KENT: Scott Hamilton remembers his late son with sweat.
Hamilton doesn’t just attend the annual Hammy Community Event workout to honor his son, Adam, a soldier who was killed in Afghanistan. He also participates.
For Hamilton and the hundreds of people who took part in the event Sunday, that’s no easy feat. The participants endured a 5-kilometer run and a grueling workout on the field of Dix Stadium on the Kent State University campus in temperatures that hovered around 80 degrees underneath blazing sunlight.
“Memorial Day used to be just another day off work,” Hamilton said as he prepared for the Hammy heat he completed alongside his son and daughter and several soldiers who served with Adam. “Adam brought reality to this community about what Memorial Day is all about.”
The community fitness event, which raises money to fund scholarships for Theodore Roosevelt High School students, included a 5-kilometer run in the morning and Hammy workout heats that began in the morning and continued throughout the day. The workout, created by CrossFit trainers, included rowing, squats, box hops, pull-ups, weight lifting, push-ups, sit-ups and running.
Army Spc. Adam S. Hamilton was killed in Kandahar Province in Afghanistan on May 28, 2011, when he stepped on an explosive device. Hamilton, a 2007 Roosevelt graduate, was a linebacker/wide receiver on the state playoff football team, the hockey career goals record holder and an all-American lacrosse player.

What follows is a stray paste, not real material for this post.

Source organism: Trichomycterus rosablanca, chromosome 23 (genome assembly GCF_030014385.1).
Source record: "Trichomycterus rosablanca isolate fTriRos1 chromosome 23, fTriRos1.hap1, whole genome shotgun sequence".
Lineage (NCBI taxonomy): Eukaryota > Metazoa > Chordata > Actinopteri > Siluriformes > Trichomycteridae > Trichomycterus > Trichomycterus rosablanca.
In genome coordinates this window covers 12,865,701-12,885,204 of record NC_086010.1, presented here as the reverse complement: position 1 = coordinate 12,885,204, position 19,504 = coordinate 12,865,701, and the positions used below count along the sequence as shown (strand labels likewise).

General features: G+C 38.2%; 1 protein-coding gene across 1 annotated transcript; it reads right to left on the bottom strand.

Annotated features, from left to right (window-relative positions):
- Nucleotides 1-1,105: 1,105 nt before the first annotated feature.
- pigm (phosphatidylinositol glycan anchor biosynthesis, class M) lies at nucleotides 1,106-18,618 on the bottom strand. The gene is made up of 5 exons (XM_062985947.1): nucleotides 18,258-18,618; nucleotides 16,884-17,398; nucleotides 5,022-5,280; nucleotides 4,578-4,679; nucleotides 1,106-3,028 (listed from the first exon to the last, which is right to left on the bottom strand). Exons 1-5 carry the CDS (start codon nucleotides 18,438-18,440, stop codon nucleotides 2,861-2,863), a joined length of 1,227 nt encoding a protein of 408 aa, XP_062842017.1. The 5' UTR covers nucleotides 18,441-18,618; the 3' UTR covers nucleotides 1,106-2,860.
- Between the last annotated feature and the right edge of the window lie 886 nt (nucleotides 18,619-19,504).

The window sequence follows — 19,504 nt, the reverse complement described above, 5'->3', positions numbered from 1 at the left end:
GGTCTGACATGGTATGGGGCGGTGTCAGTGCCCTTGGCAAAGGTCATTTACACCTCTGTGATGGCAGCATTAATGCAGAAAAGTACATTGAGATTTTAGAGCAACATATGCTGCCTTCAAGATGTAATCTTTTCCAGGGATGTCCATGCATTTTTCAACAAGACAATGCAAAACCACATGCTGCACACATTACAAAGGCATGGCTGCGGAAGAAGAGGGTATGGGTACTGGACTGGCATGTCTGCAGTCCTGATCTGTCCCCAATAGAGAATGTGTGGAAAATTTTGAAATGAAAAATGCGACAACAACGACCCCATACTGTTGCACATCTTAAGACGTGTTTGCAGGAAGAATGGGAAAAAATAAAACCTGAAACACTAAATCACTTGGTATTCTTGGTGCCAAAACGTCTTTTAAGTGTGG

The event raises money for two $10,000 scholarships that are awarded each year to the Roosevelt girl and boy who best exemplify community leadership in the classroom and on the playing field.
Jason Welch, the owner of CrossFit Cadre in Hudson who organizes the Hammy, said the event is bittersweet for those who knew Adam, who was a CrossFit enthusiast. He said Adam was charismatic, liked to have fun and was extremely generous. He said Adam once used his own money to buy a pair of shoes for a student at school who was wearing a worn-out pair and couldn’t afford a new pair.
“He made the ultimate sacrifice,” Welch said. “That’s what this is about.”
Some of the past scholarship recipients participated in the Hammy event — their way of thanking the Hamilton family for the prestigious honor. This year, that included Kyle Manning, who received the scholarship last year, and his 7-year-old brother, Blake, who appeared to be the youngest participant. While others hefted huge weights about their heads, Blake lifted just the bar. He completed the workout tailored to his ability level, though, even beating his older brother in the 1,000-meter run at the end.
“I didn’t think he’d be able to do it,” said Kyle Manning, who is attending Ohio State University. “He beat me!”
Several soldiers who served with Adam also participated. David Cruz of Kent has participated every year, while Roy McKinney-Davis of Ravenna had attended the Hammy each year but joined in for the first time this year.
“He was happy, outgoing, the one always cracking jokes,” Cruz said of Adam.
“He was the glue that kept everybody together,” McKinney-Davis added.
The Hammy also drew people who didn’t know Hamilton, but who wanted to support the cause and challenge themselves.
“I think it’s awesome,” said Stephanie Margaritakis of Canton, as she rested on the side of the field after completing her workout. “This is a great way to pay tribute.”
Scott Hamilton thinks his son would approve of the annual event that honors him.
“To have him look down and see what we are doing in his name — he would be so proud,” Hamilton said.
Hamilton said his son told him he wanted to grow up to be “half the dad” his father was.
“Now, I want to be half the man he was,” Hamilton said.